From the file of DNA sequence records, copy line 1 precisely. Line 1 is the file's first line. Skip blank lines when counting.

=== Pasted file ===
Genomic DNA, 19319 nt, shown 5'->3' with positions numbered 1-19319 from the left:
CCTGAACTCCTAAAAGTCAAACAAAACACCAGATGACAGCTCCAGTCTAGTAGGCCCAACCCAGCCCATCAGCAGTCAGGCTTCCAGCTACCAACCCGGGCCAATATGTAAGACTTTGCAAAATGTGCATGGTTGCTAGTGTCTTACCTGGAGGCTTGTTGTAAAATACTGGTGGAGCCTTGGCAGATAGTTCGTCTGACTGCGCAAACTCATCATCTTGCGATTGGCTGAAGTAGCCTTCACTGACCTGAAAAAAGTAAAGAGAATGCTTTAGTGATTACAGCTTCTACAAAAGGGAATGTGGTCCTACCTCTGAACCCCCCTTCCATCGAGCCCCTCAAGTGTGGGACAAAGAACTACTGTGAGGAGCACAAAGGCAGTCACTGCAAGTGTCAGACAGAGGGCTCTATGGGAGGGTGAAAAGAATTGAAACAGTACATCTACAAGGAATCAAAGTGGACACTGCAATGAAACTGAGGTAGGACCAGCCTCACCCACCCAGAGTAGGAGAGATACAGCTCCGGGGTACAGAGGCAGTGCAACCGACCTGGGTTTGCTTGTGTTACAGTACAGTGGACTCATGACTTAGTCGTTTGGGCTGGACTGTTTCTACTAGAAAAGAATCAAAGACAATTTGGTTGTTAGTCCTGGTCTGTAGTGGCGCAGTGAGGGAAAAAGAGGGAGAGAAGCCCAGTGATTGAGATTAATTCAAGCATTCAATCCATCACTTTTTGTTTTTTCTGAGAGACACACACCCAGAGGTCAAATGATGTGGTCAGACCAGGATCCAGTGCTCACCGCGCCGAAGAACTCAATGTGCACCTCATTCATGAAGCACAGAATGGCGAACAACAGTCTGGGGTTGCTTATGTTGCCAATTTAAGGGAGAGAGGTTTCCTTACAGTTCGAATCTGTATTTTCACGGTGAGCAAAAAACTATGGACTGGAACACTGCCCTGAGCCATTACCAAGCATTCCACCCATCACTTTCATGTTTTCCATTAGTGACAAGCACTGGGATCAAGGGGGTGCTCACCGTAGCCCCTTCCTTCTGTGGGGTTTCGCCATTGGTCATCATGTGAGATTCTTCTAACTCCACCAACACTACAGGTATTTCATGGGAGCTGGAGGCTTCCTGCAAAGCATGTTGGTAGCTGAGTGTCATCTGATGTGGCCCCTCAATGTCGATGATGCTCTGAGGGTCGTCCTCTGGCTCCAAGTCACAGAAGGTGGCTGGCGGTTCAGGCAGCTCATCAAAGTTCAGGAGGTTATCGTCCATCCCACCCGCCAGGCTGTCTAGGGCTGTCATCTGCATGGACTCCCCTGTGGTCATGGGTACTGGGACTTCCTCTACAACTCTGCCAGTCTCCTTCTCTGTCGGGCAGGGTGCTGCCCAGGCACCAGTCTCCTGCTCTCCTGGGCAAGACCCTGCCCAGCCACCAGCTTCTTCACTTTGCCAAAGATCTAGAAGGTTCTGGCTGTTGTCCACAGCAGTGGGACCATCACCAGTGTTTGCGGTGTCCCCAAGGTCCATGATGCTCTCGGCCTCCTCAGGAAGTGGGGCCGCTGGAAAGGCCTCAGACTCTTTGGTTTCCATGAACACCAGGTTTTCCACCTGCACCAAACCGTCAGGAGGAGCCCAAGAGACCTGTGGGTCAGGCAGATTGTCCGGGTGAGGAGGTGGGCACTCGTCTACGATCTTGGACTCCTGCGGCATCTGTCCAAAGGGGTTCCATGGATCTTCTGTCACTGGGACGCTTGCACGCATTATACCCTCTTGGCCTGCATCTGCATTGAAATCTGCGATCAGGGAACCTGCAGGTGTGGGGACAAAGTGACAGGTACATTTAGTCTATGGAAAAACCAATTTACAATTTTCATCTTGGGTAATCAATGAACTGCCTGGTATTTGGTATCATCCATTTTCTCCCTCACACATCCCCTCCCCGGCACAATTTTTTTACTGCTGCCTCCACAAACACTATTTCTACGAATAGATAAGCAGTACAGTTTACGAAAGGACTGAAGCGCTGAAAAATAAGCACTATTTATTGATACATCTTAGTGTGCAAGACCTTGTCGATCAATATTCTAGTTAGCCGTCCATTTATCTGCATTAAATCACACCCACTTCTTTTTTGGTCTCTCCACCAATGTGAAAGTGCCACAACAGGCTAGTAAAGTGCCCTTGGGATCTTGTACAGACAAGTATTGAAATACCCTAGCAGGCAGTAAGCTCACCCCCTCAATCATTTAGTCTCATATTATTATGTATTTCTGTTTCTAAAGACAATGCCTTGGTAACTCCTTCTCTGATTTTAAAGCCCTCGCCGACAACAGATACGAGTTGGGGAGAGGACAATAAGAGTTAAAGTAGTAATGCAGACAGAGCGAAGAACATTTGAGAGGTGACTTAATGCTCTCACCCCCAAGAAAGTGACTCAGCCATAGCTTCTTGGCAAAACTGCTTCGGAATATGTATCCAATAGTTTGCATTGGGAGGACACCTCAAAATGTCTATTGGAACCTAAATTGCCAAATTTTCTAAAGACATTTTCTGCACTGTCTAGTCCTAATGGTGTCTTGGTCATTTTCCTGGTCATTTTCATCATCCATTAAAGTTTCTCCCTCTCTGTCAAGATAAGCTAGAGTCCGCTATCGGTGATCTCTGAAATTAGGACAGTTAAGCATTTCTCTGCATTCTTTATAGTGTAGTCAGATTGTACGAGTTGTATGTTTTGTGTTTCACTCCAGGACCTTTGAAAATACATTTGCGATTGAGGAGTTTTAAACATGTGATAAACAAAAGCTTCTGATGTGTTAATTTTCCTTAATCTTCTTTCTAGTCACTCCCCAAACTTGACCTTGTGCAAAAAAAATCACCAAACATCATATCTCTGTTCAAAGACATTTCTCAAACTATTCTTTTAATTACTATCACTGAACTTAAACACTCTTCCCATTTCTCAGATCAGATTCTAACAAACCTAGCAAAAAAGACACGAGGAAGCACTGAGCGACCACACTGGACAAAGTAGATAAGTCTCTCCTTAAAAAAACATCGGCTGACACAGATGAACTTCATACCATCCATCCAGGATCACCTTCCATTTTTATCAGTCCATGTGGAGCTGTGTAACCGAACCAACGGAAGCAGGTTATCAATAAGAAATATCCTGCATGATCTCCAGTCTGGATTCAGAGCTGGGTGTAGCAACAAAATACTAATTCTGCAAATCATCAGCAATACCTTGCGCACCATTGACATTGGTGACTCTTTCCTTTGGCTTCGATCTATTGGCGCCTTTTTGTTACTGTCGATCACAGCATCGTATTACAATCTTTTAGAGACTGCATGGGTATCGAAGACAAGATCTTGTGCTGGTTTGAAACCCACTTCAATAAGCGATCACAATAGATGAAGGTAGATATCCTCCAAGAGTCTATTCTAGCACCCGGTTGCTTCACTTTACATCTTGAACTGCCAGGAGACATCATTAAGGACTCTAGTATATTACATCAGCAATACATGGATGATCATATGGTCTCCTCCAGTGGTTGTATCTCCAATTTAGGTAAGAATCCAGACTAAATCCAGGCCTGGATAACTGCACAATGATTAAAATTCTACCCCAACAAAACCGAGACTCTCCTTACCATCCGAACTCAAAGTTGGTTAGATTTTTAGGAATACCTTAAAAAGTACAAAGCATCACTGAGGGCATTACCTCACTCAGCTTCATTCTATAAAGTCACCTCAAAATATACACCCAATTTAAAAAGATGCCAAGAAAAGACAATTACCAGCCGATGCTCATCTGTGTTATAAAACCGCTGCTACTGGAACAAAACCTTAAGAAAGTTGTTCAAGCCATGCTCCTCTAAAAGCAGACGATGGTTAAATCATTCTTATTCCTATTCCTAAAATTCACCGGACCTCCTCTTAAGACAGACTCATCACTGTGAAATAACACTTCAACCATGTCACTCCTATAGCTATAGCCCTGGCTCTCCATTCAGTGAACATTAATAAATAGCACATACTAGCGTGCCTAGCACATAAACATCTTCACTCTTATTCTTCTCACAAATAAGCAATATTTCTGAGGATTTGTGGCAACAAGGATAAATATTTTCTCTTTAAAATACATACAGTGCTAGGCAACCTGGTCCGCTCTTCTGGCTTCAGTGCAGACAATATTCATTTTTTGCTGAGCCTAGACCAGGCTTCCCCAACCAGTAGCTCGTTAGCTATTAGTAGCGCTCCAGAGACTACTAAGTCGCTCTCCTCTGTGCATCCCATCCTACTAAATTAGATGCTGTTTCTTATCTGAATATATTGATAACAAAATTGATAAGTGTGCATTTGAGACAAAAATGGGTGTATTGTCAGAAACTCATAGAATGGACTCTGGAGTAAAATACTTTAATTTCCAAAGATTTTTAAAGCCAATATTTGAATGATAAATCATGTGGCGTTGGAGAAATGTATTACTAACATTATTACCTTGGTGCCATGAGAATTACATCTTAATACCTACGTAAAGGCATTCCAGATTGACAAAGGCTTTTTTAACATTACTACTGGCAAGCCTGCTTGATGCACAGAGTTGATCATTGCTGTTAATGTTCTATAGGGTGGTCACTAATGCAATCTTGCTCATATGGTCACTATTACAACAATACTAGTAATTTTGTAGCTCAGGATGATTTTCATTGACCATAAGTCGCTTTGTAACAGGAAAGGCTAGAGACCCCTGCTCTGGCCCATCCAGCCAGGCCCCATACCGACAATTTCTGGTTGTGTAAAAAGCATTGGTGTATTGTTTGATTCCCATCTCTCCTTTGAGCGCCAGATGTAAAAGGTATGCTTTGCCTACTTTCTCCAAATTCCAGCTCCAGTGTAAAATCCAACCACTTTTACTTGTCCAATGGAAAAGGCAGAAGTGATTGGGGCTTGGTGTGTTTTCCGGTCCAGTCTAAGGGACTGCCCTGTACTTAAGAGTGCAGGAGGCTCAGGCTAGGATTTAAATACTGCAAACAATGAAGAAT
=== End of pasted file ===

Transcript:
Genomic DNA, 19319 nt, shown 5'->3' with positions numbered 1-19319 from the left: